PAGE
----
Mexico and Asia: Patterns of Cultural and Economic Exchange

MAR 21, 2014 | 4:00 PM

Details

WHERE:

The Graduate Center
365 Fifth Avenue

ROOM:

9206

WHEN:

March 21, 2014: 4:00 PM

ADMISSION:

Free

Description



 

Chinese-Mexican Relations in Historical Perspective 

Kathleen López, Rutgers University

Perspectives of Asia in Mexican Contemporary Literature 
Laura Torres-Rodríguez, New York University

The Manila Galleon 
Miguel Arisa, Technical Career Institute in New York City

Moderator: 
Araceli Tinajero 
The Graduate Center and The City College of New York, CUNY


About the presentations:

Both Mexico- and U.S.-based scholars have explored historical patterns of Chinese settlement and adaptation in Mexico during the period of export economies in the late-nineteenth and early-twentieth centuries. Patterns of xenophobia, discriminatory laws, and violence culminated in the expulsion of Chinese immigrants from northern Mexico. Today, like other nations in the region, Mexico has attracted new Chinese migrants along with China's increasing geopolitical presence and economic role in the region. Kathleen López's presentation offers a historical perspective on Mexico-China relations and raises the question of an anti-Chinese backlash in the face of a Mexican trade deficit and competition in manufacturing exports.


Laura Torres-Rodríguez's presentation explores the representation of Asia in Mexican contemporary literature focusing on two tendencies: the first analyzes how post-68 orientalista literature, beginning with Rafael Bernal's El complot mongol, uses Asian motives - especially chinese - to elaborate critical fictions of the state. The second analyzes the return of japonismo in the context of post-NAFTA literature. This new japonismo constructs post-national cultural affiliations inspired by popular Japanese genres - such as Eve Gil's "Realismo mángiko" - in the context of Mexican neoliberalism.

Miguel Arisa's presentation focuses on the cultural and economic exchange through the Manila Galleon. Spain's and Portugal's acquisition of vast overseas empires in the sixteenth century ushered in an era of global exchange that truly revolutionized the economic, cultural, social and artistic spheres of Asia, Africa, and the Americas, not to mention Europe itself. The Manila Galleon made yearly trips for three centuries from the Philippines to Mexico. Imports from Asia, arriving in the harbor of Acapulco in New Spain brought centuries-old traditions in China, Japan,and India. They enriched the households of the viceroyalty and in time were copied and imitated in New Spain, thus producing a new hybrid version of these Asian arts. Furniture, such as desks inlaid with mother-of-pearl, folding screens (biombos), Chinese blue and white ceramics, etc. were some of the items brought to Mexico by the Manila Galleon on its way to Europe.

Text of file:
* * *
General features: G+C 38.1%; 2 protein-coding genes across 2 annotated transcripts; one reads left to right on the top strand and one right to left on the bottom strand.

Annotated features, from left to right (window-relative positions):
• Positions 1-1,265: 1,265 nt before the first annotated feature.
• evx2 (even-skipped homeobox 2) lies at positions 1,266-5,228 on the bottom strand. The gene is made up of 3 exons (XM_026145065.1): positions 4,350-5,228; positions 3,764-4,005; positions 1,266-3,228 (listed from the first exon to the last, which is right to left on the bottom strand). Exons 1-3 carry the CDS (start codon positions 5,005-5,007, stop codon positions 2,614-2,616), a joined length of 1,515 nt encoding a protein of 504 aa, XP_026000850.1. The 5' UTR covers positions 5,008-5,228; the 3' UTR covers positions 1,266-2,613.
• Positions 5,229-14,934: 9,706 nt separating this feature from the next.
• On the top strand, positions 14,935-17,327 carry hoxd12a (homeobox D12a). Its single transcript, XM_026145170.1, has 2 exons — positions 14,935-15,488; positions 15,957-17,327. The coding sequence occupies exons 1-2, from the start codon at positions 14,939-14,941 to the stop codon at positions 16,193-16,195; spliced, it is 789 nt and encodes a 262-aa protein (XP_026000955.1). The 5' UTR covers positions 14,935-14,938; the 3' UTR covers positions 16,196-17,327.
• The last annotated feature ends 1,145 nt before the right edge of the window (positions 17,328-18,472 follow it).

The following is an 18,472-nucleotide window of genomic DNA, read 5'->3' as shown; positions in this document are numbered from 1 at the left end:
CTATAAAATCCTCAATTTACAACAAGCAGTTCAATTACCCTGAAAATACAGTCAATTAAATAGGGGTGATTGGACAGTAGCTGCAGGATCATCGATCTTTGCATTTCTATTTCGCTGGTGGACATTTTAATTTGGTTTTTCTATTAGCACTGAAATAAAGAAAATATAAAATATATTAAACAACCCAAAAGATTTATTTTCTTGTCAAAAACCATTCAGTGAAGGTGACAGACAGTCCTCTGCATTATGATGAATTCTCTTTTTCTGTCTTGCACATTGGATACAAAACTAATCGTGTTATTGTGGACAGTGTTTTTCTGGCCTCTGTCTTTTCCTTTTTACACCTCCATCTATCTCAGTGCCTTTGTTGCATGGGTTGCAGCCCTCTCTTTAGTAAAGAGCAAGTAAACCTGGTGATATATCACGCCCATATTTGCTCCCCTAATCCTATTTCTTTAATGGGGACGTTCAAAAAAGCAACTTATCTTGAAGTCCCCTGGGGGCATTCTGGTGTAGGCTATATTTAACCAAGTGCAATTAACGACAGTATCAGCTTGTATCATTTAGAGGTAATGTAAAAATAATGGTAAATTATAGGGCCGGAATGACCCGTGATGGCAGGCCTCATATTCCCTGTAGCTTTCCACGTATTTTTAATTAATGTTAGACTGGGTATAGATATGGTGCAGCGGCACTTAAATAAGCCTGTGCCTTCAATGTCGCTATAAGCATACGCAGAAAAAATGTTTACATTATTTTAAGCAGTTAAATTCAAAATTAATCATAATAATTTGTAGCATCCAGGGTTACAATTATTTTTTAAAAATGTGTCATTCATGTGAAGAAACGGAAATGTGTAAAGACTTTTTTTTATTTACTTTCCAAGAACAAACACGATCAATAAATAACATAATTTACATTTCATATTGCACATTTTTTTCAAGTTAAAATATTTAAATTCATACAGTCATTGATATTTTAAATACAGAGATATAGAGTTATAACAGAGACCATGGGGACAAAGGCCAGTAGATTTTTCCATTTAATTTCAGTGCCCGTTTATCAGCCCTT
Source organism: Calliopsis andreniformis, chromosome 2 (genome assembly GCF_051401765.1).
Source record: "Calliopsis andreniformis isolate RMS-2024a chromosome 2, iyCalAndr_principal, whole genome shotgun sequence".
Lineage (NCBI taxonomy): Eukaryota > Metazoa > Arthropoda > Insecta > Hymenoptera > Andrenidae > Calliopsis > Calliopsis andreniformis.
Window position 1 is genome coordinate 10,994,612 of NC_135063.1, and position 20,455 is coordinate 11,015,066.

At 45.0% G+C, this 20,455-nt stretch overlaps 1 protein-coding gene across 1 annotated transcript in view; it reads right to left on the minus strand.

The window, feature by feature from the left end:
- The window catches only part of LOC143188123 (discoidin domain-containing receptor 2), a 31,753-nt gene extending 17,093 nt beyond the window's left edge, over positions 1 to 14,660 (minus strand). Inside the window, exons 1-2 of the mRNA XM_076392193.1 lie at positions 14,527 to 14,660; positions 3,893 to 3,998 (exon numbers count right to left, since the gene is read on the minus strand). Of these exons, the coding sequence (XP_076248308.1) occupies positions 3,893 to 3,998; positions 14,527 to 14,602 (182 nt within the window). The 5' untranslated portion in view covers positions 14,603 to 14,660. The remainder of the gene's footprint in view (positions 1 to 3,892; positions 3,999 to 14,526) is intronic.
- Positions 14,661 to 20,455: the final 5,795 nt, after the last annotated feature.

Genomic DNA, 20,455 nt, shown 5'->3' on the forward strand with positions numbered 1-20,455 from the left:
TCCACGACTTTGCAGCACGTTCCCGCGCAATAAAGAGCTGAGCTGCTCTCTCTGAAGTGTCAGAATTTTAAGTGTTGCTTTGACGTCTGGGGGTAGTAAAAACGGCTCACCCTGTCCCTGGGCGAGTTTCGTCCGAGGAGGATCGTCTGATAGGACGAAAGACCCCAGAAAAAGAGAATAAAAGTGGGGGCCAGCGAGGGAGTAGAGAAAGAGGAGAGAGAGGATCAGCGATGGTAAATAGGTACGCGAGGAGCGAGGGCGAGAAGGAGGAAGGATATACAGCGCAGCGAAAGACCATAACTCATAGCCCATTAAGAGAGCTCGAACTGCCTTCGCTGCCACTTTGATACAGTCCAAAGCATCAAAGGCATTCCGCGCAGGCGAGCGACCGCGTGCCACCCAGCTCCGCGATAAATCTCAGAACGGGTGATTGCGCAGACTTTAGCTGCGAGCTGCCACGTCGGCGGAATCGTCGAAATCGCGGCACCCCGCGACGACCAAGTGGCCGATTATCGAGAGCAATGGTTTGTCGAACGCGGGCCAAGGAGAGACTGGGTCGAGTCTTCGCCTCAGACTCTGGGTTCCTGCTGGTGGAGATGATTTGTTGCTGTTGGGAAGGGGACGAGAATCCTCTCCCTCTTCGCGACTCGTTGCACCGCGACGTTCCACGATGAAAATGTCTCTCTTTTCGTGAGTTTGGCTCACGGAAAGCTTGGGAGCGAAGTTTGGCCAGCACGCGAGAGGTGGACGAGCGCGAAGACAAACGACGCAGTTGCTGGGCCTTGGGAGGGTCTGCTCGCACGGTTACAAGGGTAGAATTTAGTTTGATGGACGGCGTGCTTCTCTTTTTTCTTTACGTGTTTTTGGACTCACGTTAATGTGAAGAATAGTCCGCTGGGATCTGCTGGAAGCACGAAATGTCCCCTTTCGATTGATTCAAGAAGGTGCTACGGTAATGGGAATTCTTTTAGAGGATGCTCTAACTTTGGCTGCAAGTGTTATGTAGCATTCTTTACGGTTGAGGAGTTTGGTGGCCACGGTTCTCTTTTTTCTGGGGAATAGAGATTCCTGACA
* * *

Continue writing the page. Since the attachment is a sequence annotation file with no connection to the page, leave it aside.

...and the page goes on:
About the speakers:

Kathleen López is Assistant Professor in the Department of Latino and Hispanic Caribbean Studies (LHCS) and the Department of History at Rutgers University. She is the author of Chinese Cubans: A Transnational History (The University of North Carolina Press, 2013) and co-editor of the special issue on "Afro-Asia" of the Afro-Hispanic Review 27.1 (2008). Her research and teaching focus on the historical intersections between Asia and Latin America and the Caribbean, postemancipation Caribbean societies, race and ethnicity in the Americas, and international migration.


 

Laura Torres-Rodríguez is Assistant Professor of Spanish and Portuguese at New York University. Her work studies the role of cross-cultural investigation in the development of Latin American aesthetic and political discourses, primarily in nineteenth and twentieth century Mexico. Her current book project, Asian Designs: Orientalism and Modernity in Mexico, 1900-1968, proposes that Mexican Orientalism was a key discursive practice in the consolidation of post-revolutionary cultural nationalism. Other research interests include forms of inter-peripheral thought in the Mexican left and the relationship between popular culture and aestheticism in turn of the century Latin America.

 


Dr. Miguel Arisa teaches Art History at Technical Career Institutes in New York City. He lectures on topics related to colonial Spanish art and is interested in the intersection of different cultures as they come together through cultural or political exchanges. Dr. Arisa also works at the Metropolitan Museum of Art.

Araceli Tinajero is Professor of Spanish at The Graduate Center and City College of New York, CUNY. She is the author of Orientalismo en el modernismo hispanoamericanoEl lector de tabaquería (Eng. El Lector: A History of the Cigar Factory Reader); and Kokoro, una mexicana en Japón. Tinajero is the editor of Cultura y letras cubanas en el siglo XXI;Exilio y cosmopolitismo en el arte y la literatura hispáánica (Verbum, 2013) andOrientalisms of the Hispanic and Luso-Brazilian World (Artepoética Press, 2014 -forthcoming-). She has co-edited two volumes: Technology and Culture in Twentieth Century México [with J. Brian Freeman] (U of Alabama Press, 2013) and Handbook on Cuban History, Literature, and the Arts: New Perspectives on Historical and Contemporary Social Change [with Mauricio Font] (Paradigm Press, 2014 -forthcoming-).